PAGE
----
The German cabinet has agreed a new IT law that gives the authorities the power to block Chinese telecoms equipment maker Huwaei from Germany’s 5G network on security grounds.
But in contrast to other countries such as the US, UK and Sweden, it does not exclude the Chinese company outright from the German telecoms market.
The law, described by interior minister Horst Seehofer as a “breakthrough for Germany’s cyber security”, envisages much more stringent checks of potential telecoms suppliers than has been the case up till now.
In a major innovation, operators will have to inform the authorities ahead of time about the critical components they plan to deploy in their infrastructure, and officials can then prohibit their use “if it conflicts with the overriding public interest, in particular security policy concerns”.
Vendors of critical components will also have to provide assurances as to their “trustworthiness” and ensure that their products cannot be used for the purposes of sabotage, espionage or terrorism. If the authorities come to the conclusion that a provider has violated this written guarantee, or has become aware of vulnerabilities in its components which it has then failed to fix, those can then be banned from the 5G buildout.
The Trump administration long pressured US allies to take a hard line against Huawei, saying its equipment could be used by Beijing to conduct sabotage and espionage.
But Angela Merkel, chancellor, proved resistant to American pressure, saying she preferred to raise security requirements for all suppliers. German officials fear China could retaliate against a Huawei ban by making life difficult for German companies that rely heavily on the Chinese market.
Ms Merkel’s spokesman Steffen Seibert emphasised on Wednesday that the new law “is in principle about our IT security and not about individual manufacturers”.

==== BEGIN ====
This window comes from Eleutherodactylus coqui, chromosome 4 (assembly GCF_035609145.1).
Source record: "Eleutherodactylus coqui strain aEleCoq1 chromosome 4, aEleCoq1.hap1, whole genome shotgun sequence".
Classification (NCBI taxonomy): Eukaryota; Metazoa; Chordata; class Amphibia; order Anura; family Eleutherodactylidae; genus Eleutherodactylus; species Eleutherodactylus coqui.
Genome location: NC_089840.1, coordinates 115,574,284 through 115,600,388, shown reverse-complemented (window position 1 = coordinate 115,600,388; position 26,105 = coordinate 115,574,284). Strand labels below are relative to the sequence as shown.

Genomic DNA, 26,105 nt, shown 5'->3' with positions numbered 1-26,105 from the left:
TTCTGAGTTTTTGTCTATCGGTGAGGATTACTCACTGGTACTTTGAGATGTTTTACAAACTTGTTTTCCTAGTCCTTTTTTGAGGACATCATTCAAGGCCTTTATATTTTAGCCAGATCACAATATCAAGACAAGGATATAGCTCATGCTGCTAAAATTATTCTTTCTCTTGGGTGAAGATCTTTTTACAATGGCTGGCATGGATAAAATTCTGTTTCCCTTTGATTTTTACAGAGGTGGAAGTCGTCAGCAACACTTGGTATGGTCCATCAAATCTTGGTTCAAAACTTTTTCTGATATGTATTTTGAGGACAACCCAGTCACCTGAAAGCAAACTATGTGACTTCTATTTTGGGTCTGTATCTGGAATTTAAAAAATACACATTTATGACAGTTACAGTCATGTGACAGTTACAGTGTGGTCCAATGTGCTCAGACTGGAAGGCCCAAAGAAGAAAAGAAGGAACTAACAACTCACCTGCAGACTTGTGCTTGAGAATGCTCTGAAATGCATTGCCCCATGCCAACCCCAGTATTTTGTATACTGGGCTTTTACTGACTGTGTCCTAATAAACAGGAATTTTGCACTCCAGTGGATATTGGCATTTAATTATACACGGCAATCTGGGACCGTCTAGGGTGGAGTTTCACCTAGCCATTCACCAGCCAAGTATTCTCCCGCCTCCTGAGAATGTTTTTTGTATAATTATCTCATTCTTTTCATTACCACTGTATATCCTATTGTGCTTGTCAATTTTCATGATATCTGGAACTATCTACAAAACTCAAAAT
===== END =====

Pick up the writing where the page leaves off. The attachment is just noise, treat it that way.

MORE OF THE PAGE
Some critics have argued that the law does not go far enough. Though it gives the government the power to block high-risk vendors, “unlike the legislation we’ve seen in other European countries like the UK or Sweden, it doesn’t send a clear signal about whether the German government intends to make full use of this power”, said Noah Barkin, an expert on Europe-China relations at research firm Rhodium Group.
But MPs who have been closely involved in discussions about the law said it could make it next to impossible to include Huawei in the next-generation mobile network.
“Obviously a lot depends on how it is applied,” said Nils Schmid, an MP for the Social Democrats (SPD). “But the crucial thing is that it gives us the ability to exclude Huawei. Now it all depends on whether the political will is there to do it.”
He said Ms Merkel had moved significantly on the Huawei issue over the past few months. “In the end she was forced to accept this [new tougher] approach because the pressure from the SPD and also from sections of her own party, became too great,” he said.
But Gyde Jensen, an MP for the liberal Free Democratic party, described the new cyber security law as “cowardly”. “We now know that Huawei provides technology to the Chinese government that enables the mass surveillance and repression of Uighurs in Xinjiang on an industrial scale,” she said. “It’s embarrassing that despite this . . . the German government sticks with this diplomatic solution for excluding Huawei.”
Huawei welcomed the law, saying: “We believe this means that for the 5G rollout there will be higher and uniform security standards for all technology vendors.”